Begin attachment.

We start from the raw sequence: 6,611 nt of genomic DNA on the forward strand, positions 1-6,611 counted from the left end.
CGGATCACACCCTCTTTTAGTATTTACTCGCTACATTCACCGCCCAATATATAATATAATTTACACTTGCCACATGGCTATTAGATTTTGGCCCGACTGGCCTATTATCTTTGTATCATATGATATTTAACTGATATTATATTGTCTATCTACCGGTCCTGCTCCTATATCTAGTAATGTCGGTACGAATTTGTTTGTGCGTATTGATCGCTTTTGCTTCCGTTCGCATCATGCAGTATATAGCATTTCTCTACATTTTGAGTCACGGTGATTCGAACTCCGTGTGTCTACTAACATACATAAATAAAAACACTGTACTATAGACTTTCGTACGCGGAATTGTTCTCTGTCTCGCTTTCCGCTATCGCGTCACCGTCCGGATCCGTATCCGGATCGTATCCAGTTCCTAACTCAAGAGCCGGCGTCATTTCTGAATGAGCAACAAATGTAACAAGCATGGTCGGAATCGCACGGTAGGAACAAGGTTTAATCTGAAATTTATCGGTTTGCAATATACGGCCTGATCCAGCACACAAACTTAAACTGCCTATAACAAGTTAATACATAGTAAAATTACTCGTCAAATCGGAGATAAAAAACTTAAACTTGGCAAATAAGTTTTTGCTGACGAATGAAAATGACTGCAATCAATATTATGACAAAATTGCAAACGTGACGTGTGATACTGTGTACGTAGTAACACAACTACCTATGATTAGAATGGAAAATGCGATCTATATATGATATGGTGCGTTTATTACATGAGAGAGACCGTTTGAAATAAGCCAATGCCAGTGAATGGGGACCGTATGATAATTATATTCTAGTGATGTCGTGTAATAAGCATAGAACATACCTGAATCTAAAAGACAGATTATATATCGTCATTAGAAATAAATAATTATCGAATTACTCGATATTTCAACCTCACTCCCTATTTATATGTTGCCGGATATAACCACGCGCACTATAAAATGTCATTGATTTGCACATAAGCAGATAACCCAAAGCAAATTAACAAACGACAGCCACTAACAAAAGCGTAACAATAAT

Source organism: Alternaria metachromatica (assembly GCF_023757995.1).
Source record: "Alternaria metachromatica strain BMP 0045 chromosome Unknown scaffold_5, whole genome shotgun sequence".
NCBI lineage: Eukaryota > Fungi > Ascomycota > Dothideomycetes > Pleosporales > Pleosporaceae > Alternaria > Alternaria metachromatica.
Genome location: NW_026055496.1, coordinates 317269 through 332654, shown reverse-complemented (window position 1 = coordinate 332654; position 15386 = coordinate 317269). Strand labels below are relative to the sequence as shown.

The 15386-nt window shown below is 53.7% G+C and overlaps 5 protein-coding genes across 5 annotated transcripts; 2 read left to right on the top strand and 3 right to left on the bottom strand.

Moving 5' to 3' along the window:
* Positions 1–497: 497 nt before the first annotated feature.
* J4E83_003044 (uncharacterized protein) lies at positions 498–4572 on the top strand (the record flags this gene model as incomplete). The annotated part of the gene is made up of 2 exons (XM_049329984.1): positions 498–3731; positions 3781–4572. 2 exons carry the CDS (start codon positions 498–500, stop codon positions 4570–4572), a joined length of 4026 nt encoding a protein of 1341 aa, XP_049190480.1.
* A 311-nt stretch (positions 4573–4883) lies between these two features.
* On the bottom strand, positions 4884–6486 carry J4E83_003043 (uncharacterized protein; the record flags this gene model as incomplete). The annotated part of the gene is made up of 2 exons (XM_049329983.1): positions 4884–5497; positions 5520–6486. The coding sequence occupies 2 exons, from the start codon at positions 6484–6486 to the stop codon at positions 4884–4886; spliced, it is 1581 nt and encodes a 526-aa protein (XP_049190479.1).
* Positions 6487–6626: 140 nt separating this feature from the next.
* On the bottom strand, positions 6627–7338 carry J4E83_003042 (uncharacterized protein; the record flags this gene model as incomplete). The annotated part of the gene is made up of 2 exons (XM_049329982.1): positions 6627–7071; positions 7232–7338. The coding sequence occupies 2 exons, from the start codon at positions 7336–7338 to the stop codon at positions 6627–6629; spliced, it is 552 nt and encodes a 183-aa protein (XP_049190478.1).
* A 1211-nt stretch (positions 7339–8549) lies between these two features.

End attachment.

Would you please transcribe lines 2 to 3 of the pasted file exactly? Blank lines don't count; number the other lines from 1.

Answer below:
CGGATCACACCCTCTTTTAGTATTTACTCGCTACATTCACCGCCCAATATATAATATAATTTACACTTGCCACATGGCTATTAGATTTTGGCCCGACTGGCCTATTATCTTTGTATCATATGATATTTAACTGATATTATATTGTCTATCTACCGGTCCTGCTCCTATATCTAGTAATGTCGGTACGAATTTGTTTGTGCGTATTGATCGCTTTTGCTTCCGTTCGCATCATGCAGTATATAGCATTTCTCTACATTTTGAGTCACGGTGATTCGAACTCCGTGTGTCTACTAACATACATAAATAAAAACACTGTACTATAGACTTTCGTACGCGGAATTGTTCTCTGTCTCGCTTTCCGCTATCGCGTCACCGTCCGGATCCGTATCCGGATCGTATCCAGTTCCTAACTCAAGAGCCGGCGTCATTTCTGAATGAGCAACAAATGTAACAAGCATGGTCGGAATCGCACGGTAGGAACAAGGTTTAATCTGAAATTTATCGGTTTGCAATATACGGCCTGATCCAGCACACAAACTTAAACTGCCTATAACAAGTTAATACATAGTAAAATTACTCGTCAAATCGGAGATAAAAAACTTAAACTTGGCAAATAAGTTTTTGCTGACGAATGAAAATGACTGCAATCAATATTATGACAAAATTGCAAACGTGACGTGTGATACTGTGTACGTAGTAACACAACTACCTATGATTAGAATGGAAAATGCGATCTATATATGATATGGTGCGTTTATTACATGAGAGAGACCGTTTGAAATAAGCCAATGCCAGTGAATGGGGACCGTATGATAATTATATTCTAGTGATGTCGTGTAATAAGCATAGAACATACCTGAATCTAAAAGACAGATTATATATCGTCATTAGAAATAAATAATTATCGAATTACTCGATATTTCAACCTCACTCCCTATTTATATGTTGCCGGATATAACCACGCGCACTATAAAATGTCATTGATTTGCACATAAGCAGATAACCCAAAGCAAATTAACAAACGACAGCCACTAACAAAAGCGTAACAATAAT

Source organism: Alternaria metachromatica (assembly GCF_023757995.1).